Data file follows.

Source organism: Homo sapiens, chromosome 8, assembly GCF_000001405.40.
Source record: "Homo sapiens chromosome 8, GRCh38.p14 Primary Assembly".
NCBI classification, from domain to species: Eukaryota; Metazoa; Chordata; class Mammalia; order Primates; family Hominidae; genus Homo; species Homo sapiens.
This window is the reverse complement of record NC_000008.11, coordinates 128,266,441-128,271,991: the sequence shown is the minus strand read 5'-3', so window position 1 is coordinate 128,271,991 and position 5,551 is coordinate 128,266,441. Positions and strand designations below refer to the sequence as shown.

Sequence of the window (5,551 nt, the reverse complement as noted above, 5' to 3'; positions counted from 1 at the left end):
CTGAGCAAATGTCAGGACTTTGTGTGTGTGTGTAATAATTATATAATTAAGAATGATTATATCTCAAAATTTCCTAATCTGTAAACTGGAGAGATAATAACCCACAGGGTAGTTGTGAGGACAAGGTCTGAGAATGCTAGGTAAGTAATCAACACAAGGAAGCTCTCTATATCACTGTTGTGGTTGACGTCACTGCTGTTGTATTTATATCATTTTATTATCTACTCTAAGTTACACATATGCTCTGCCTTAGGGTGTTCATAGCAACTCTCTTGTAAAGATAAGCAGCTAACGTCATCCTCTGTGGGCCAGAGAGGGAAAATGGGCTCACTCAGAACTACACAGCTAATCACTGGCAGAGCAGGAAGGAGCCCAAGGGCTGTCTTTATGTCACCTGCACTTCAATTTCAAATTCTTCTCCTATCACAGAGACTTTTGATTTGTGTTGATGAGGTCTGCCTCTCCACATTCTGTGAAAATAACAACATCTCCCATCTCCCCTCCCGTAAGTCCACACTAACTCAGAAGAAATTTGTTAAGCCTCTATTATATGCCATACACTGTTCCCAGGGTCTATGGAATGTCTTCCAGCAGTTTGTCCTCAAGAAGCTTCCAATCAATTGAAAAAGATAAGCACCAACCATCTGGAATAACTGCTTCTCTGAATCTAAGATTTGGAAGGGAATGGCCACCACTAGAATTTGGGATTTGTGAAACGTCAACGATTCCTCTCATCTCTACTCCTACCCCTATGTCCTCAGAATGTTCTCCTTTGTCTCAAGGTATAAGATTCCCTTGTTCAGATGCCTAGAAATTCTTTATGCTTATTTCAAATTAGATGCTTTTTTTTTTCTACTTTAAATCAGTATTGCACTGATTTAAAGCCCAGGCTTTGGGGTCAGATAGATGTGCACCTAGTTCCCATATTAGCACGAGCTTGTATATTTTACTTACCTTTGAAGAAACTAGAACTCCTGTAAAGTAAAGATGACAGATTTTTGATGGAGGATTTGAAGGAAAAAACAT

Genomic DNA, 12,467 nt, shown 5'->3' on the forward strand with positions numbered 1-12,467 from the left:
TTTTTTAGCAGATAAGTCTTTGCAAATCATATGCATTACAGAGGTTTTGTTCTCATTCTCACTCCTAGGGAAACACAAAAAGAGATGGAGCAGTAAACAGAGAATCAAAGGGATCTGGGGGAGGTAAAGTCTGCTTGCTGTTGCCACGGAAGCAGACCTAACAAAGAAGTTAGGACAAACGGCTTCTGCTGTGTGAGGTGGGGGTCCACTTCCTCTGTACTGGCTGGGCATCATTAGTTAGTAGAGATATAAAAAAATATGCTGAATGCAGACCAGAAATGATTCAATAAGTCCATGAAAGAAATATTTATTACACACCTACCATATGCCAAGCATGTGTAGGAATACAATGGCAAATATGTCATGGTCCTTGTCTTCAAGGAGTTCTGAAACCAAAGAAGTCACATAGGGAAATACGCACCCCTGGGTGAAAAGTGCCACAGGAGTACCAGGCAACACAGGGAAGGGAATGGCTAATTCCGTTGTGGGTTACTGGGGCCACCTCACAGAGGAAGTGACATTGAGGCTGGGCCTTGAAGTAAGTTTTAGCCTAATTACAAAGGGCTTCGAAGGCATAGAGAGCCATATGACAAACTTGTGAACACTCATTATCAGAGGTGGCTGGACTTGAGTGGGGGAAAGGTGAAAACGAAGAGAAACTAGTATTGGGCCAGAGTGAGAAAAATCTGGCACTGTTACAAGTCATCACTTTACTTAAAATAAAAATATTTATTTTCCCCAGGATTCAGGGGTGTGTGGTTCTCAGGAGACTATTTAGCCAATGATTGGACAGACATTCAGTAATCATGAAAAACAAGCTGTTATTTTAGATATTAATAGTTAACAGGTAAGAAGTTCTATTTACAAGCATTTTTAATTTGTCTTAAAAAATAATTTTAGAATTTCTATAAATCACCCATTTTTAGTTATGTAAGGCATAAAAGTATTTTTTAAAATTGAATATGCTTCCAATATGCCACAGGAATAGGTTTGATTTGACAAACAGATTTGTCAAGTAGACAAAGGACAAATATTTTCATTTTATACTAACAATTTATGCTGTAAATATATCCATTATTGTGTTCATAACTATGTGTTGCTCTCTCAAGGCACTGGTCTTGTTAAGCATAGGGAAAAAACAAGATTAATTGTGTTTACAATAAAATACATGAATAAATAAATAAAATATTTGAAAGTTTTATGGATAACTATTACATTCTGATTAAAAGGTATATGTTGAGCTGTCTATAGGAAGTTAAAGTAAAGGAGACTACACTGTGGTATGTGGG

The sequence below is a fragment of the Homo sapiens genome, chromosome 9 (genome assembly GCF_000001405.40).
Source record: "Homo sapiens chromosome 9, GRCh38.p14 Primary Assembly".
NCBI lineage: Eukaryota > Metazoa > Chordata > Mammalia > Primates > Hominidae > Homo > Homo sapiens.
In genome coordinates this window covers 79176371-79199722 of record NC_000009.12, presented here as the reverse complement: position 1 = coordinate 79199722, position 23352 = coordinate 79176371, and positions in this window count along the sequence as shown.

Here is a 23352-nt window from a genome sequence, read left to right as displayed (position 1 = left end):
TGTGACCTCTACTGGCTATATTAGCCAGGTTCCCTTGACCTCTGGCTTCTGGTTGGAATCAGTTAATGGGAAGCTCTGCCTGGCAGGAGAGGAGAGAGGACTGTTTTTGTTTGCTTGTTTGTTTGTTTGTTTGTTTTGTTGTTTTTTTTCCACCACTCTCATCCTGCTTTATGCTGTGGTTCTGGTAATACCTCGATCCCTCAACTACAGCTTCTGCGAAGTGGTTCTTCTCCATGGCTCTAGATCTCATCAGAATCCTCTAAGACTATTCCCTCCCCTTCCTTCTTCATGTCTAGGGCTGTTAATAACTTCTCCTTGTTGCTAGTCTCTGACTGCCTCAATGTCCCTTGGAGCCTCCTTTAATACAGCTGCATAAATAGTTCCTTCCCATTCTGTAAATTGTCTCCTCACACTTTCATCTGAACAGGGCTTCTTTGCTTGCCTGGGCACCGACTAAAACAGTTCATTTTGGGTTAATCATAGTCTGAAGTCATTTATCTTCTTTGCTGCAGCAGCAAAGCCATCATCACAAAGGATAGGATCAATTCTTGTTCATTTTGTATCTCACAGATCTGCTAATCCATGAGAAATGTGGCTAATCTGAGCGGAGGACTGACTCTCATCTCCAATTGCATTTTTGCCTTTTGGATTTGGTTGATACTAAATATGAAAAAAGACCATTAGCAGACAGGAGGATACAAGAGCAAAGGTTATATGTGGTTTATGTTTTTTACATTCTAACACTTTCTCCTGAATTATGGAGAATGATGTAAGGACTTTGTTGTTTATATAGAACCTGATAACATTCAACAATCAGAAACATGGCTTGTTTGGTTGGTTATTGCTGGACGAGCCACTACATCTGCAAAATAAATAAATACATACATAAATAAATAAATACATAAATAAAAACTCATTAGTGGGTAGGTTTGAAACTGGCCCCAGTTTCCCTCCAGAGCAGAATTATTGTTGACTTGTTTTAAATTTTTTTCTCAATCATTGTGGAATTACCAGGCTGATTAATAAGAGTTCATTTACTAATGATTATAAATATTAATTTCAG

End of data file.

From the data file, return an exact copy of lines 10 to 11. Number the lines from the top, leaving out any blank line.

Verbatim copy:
Source record: "Homo sapiens chromosome 9, GRCh38.p14 Primary Assembly".
NCBI lineage: Eukaryota > Metazoa > Chordata > Mammalia > Primates > Hominidae > Homo > Homo sapiens.